Tuesday, December 2, 2014

Reading Moby Dick In A Night. From the Harvard Political Review.

I remember a white whale and the name Ahab, both decontextualized. It was at around 9:30pm on a Wednesday when I sat down at my desk, curled up in a blanket, and read Herman Melville’s Moby Dick. A chapter in, I set aside my physical book and turned to a free version of the text online. I scrolled and scrolled until the words blurred. I finished skimming the book just in time for class the next morning when I stumbled into seminar along with my six classmates. All of us had just read what is arguably American literature’s most esteemed text in a single night.



  1. First thought on reading the headline and first paragraph: Fuck you, snowflake.

    After reading the entire article, revised thought: You're right, snowflake.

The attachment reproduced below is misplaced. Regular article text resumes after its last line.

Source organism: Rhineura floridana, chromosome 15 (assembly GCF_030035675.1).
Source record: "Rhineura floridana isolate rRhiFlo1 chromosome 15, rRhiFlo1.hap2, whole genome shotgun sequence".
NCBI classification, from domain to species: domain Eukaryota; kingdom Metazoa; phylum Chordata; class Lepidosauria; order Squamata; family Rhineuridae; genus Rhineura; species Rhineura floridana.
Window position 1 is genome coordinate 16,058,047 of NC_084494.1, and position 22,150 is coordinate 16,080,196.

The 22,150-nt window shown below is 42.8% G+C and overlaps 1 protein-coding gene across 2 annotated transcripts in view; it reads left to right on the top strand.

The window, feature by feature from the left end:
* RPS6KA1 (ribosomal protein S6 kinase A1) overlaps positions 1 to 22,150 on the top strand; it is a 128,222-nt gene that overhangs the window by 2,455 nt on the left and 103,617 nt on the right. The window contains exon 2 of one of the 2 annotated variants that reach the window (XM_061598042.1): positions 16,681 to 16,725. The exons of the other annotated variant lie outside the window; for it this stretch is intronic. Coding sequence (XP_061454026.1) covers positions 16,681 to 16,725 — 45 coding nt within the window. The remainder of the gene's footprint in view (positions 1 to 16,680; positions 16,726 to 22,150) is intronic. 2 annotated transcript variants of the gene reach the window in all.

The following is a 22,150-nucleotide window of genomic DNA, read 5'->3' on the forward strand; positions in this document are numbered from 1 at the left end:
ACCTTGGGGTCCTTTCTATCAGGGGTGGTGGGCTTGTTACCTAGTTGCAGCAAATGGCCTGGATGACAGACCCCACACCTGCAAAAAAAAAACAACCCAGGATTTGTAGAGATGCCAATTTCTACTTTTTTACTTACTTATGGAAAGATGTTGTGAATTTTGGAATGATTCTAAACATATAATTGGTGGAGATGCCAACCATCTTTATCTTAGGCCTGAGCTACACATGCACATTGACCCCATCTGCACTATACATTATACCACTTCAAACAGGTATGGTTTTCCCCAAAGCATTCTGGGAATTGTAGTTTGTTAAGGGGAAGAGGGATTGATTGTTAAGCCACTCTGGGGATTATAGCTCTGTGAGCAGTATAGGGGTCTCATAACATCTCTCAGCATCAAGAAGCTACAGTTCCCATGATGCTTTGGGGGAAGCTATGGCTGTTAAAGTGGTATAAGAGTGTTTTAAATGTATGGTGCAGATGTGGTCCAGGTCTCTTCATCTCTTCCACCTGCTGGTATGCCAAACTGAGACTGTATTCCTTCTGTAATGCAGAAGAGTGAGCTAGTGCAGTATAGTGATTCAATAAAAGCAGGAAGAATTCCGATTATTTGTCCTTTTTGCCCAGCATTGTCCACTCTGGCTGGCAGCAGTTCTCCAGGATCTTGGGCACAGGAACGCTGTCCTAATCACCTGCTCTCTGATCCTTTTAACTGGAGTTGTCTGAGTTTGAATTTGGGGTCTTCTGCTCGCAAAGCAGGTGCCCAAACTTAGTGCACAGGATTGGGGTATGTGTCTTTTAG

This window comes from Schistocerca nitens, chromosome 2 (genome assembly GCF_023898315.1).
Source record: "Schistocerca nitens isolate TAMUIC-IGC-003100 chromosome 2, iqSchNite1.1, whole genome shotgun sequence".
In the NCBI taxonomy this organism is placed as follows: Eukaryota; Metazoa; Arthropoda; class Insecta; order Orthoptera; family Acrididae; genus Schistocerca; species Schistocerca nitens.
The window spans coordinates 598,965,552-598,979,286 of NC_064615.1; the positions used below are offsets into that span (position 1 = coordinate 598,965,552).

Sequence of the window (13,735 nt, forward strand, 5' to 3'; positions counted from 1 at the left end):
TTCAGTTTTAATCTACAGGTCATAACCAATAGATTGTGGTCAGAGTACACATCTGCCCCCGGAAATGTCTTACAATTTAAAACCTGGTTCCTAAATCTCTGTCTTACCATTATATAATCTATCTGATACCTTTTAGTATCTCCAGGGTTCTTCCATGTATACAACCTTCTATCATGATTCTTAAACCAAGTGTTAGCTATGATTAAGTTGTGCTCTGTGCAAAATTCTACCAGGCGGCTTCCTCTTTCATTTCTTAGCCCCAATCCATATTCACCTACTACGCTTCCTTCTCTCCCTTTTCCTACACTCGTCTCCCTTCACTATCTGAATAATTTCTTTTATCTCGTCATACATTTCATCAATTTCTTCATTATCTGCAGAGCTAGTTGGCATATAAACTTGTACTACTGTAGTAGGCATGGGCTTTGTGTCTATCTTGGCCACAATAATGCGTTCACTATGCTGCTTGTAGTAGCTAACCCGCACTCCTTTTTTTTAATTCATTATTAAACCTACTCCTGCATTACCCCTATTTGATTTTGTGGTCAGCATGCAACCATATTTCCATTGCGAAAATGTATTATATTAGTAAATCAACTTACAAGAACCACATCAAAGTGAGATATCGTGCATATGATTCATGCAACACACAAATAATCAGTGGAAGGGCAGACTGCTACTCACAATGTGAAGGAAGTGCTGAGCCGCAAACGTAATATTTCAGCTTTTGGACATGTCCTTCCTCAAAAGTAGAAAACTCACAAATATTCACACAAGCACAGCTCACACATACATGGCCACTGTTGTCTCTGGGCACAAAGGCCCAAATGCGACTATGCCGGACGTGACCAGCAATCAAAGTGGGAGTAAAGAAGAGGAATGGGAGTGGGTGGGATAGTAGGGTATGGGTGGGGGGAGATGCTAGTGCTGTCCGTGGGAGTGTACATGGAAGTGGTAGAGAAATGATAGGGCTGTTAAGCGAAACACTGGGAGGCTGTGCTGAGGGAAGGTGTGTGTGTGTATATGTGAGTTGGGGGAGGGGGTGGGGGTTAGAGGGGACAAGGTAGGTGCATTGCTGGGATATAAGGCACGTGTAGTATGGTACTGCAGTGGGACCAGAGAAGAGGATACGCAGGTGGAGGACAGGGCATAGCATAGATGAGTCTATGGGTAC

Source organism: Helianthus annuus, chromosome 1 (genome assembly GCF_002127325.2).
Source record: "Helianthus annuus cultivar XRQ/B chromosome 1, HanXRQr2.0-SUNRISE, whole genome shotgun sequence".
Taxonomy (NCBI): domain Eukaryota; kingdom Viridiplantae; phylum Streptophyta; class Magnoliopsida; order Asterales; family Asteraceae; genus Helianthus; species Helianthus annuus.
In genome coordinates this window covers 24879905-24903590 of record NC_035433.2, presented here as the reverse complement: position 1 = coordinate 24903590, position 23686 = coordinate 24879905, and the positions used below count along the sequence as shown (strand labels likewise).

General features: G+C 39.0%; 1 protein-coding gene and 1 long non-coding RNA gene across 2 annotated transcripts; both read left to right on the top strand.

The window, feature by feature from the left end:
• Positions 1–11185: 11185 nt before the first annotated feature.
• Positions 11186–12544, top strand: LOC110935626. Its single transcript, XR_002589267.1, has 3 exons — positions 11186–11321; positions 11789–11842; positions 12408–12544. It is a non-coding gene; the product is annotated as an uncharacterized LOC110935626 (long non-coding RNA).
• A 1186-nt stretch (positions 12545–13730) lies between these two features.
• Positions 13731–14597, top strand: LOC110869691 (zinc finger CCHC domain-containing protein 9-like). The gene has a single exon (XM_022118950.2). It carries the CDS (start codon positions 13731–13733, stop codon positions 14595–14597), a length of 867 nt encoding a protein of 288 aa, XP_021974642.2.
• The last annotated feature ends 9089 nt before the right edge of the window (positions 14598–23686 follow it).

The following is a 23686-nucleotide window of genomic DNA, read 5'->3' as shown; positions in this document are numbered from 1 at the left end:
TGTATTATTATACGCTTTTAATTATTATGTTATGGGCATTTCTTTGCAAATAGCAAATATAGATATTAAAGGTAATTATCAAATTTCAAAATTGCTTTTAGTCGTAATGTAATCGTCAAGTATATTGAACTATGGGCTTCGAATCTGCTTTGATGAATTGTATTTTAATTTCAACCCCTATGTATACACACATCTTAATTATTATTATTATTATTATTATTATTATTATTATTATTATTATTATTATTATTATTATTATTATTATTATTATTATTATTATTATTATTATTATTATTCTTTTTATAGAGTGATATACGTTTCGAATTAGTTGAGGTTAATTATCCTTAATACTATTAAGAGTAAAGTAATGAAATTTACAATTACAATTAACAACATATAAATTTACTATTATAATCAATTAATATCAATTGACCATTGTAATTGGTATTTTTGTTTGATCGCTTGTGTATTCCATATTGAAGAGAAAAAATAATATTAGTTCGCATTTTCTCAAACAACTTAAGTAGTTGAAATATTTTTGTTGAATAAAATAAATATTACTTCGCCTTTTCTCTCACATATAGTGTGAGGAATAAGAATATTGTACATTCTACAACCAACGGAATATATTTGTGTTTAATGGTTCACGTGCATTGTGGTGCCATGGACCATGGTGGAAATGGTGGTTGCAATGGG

What kind of moron assigns a text like Moby Dick and only gives ONE DAY for discussion???

    My grad seminar in American Romanticism involved Moby Dick and two weeks of discussion and writing on the text. At an tier 2 school.

    As someone who teaches lit surveys to freshmen and sophomores at an open access institution (a far cry from Harvard), I have known for a long time that a) students don't want to read and b) their Net reading has trained them to skim rather than dive deep. But a syllabus like this student's actively rewards such reading, rather than challenging it. And it's a seminar, for heaven's sake--the whole purpose of that kind of class is to go in-depth on a few texts!!

  2. I did that the first time I read "War and Peace." It did lead to an insight about the book.

    It's about Russia.

  3. As part of my freshman year English course, I read Jane Austen's "Mansfield Park". I did it over a weekend, partly to get it out of the way and because I didn't have anything else to do during that time.

    I've hated Jane Austen ever since.


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